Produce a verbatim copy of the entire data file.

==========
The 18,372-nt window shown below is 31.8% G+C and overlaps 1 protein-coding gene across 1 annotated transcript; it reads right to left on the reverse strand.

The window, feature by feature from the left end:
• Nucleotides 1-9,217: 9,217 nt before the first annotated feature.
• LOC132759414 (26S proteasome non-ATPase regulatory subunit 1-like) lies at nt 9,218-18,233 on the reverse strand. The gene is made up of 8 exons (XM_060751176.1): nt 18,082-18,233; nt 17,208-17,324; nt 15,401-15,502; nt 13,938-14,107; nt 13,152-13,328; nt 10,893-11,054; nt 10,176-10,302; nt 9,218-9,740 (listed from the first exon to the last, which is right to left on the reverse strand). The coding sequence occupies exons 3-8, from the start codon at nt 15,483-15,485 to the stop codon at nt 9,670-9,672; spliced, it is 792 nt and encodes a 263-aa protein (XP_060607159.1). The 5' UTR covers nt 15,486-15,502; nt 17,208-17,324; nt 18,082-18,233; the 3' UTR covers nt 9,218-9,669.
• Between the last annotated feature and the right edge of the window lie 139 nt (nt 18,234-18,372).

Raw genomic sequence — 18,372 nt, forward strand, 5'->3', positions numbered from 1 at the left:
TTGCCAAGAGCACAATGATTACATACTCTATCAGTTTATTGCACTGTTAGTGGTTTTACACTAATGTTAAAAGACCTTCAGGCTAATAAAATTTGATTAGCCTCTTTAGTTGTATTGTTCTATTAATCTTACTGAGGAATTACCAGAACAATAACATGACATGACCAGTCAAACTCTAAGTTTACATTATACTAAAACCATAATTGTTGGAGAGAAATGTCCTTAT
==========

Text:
The 18,372-nt window shown below is 31.8% G+C and overlaps 1 protein-coding gene across 1 annotated transcript; it reads right to left on the reverse strand.

The window, feature by feature from the left end:
• Nucleotides 1-9,217: 9,217 nt before the first annotated feature.
• LOC132759414 (26S proteasome non-ATPase regulatory subunit 1-like) lies at nt 9,218-18,233 on the reverse strand. The gene is made up of 8 exons (XM_060751176.1): nt 18,082-18,233; nt 17,208-17,324; nt 15,401-15,502; nt 13,938-14,107; nt 13,152-13,328; nt 10,893-11,054; nt 10,176-10,302; nt 9,218-9,740 (listed from the first exon to the last, which is right to left on the reverse strand). The coding sequence occupies exons 3-8, from the start codon at nt 15,483-15,485 to the stop codon at nt 9,670-9,672; spliced, it is 792 nt and encodes a 263-aa protein (XP_060607159.1). The 5' UTR covers nt 15,486-15,502; nt 17,208-17,324; nt 18,082-18,233; the 3' UTR covers nt 9,218-9,669.
• Between the last annotated feature and the right edge of the window lie 139 nt (nt 18,234-18,372).

Raw genomic sequence — 18,372 nt, forward strand, 5'->3', positions numbered from 1 at the left:
TTGCCAAGAGCACAATGATTACATACTCTATCAGTTTATTGCACTGTTAGTGGTTTTACACTAATGTTAAAAGACCTTCAGGCTAATAAAATTTGATTAGCCTCTTTAGTTGTATTGTTCTATTAATCTTACTGAGGAATTACCAGAACAATAACATGACATGACCAGTCAAACTCTAAGTTTACATTATACTAAAACCATAATTGTTGGAGAGAAATGTCCTTAT